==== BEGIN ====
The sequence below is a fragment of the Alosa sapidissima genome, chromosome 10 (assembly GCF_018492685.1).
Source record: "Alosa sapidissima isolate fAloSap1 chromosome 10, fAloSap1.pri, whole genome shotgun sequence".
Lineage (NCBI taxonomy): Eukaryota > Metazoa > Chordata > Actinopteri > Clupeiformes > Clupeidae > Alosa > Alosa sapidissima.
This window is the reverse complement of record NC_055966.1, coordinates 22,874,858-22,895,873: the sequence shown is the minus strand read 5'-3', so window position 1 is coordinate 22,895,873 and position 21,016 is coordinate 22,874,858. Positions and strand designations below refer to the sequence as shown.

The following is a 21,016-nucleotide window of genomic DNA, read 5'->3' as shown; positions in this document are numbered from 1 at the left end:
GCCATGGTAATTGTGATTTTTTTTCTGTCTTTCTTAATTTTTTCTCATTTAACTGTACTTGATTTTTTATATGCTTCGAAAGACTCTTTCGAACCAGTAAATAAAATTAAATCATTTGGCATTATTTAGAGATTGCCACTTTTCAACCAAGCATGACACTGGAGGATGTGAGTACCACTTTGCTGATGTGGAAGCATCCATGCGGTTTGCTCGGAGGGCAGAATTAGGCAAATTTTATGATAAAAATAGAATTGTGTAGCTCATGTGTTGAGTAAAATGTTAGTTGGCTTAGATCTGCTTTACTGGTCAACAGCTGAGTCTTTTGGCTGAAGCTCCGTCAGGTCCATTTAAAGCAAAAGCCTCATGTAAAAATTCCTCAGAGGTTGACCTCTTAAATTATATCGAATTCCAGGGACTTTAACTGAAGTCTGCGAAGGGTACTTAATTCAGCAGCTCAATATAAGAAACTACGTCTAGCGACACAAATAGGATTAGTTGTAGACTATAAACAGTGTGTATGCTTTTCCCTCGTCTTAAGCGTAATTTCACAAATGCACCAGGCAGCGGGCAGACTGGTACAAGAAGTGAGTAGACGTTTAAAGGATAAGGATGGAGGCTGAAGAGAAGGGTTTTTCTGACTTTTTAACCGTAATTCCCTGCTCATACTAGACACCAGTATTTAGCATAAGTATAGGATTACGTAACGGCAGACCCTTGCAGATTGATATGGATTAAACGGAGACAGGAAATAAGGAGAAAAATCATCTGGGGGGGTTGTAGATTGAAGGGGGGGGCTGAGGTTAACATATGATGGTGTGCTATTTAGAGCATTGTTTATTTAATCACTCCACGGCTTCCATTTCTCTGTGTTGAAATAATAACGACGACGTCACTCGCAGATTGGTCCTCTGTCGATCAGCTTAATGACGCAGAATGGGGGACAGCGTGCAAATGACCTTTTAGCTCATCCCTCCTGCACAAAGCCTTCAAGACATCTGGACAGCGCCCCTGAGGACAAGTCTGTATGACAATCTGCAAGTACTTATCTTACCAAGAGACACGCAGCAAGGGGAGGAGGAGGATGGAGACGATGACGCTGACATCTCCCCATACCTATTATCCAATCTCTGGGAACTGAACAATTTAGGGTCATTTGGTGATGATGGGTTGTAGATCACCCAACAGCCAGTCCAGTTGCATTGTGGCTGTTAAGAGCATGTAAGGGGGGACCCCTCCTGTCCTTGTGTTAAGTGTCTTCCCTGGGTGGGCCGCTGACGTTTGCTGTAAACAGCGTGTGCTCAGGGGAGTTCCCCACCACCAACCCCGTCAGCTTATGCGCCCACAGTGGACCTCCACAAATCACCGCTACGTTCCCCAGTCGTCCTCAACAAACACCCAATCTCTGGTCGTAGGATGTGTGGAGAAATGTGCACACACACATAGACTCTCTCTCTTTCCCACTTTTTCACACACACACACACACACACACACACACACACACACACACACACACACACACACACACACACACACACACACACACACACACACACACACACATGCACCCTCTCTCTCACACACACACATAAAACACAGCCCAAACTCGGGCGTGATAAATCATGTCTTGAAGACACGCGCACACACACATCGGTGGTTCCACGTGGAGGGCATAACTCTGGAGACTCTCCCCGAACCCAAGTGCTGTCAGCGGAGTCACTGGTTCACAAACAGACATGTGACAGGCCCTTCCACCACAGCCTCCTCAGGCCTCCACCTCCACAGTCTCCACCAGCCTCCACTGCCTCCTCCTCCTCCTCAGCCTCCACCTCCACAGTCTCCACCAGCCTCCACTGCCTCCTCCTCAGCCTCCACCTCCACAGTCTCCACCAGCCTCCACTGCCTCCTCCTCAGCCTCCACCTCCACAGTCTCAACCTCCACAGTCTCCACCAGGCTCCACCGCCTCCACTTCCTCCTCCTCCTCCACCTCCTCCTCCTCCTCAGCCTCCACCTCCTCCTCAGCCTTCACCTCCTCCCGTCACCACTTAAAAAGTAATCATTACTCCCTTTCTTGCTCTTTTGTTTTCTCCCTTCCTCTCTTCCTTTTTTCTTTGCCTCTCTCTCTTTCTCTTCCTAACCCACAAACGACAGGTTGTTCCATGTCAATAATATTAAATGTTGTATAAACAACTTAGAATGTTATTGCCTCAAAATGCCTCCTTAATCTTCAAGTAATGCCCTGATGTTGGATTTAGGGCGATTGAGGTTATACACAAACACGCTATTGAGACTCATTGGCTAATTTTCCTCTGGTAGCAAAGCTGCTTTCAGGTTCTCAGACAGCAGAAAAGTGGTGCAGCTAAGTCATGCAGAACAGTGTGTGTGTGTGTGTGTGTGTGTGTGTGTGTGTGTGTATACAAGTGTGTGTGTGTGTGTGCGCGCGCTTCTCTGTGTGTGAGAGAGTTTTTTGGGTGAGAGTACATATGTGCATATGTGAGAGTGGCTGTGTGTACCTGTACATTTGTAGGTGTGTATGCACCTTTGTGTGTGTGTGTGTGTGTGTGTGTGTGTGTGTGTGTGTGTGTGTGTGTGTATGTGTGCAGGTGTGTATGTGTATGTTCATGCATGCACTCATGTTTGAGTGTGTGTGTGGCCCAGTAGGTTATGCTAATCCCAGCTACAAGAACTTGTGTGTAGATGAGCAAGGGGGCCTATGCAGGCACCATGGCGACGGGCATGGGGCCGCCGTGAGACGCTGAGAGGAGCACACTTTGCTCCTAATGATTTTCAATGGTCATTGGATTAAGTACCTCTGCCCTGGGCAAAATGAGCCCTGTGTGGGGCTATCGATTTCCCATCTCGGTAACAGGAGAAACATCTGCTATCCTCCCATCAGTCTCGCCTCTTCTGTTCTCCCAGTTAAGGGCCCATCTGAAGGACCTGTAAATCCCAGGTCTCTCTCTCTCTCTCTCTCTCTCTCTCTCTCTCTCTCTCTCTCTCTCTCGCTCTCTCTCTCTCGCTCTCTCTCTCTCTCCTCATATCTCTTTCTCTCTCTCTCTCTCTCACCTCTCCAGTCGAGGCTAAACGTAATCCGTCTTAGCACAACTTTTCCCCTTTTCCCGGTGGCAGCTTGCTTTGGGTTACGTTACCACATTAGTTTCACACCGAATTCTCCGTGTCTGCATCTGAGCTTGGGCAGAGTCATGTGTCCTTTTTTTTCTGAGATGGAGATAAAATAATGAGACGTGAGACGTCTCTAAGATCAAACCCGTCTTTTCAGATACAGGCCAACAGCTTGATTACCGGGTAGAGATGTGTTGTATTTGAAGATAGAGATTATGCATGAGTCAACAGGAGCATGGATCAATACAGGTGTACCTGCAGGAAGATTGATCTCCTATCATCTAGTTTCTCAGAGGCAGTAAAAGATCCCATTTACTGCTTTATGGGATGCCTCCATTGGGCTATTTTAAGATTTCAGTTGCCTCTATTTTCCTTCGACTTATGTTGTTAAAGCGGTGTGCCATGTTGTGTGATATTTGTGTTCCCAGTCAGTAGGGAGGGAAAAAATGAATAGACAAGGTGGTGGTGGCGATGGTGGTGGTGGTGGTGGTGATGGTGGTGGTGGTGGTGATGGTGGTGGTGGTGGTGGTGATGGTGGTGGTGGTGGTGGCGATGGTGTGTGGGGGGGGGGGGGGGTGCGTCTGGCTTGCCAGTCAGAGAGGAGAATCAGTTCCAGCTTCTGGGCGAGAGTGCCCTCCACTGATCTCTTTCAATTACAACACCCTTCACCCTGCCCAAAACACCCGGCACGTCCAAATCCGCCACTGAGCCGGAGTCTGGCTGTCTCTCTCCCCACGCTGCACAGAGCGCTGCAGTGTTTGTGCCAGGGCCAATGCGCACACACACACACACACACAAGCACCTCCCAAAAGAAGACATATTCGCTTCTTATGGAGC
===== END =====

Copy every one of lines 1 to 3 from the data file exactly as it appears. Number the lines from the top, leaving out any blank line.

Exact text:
The sequence below is a fragment of the Alosa sapidissima genome, chromosome 10 (assembly GCF_018492685.1).
Source record: "Alosa sapidissima isolate fAloSap1 chromosome 10, fAloSap1.pri, whole genome shotgun sequence".
Lineage (NCBI taxonomy): Eukaryota > Metazoa > Chordata > Actinopteri > Clupeiformes > Clupeidae > Alosa > Alosa sapidissima.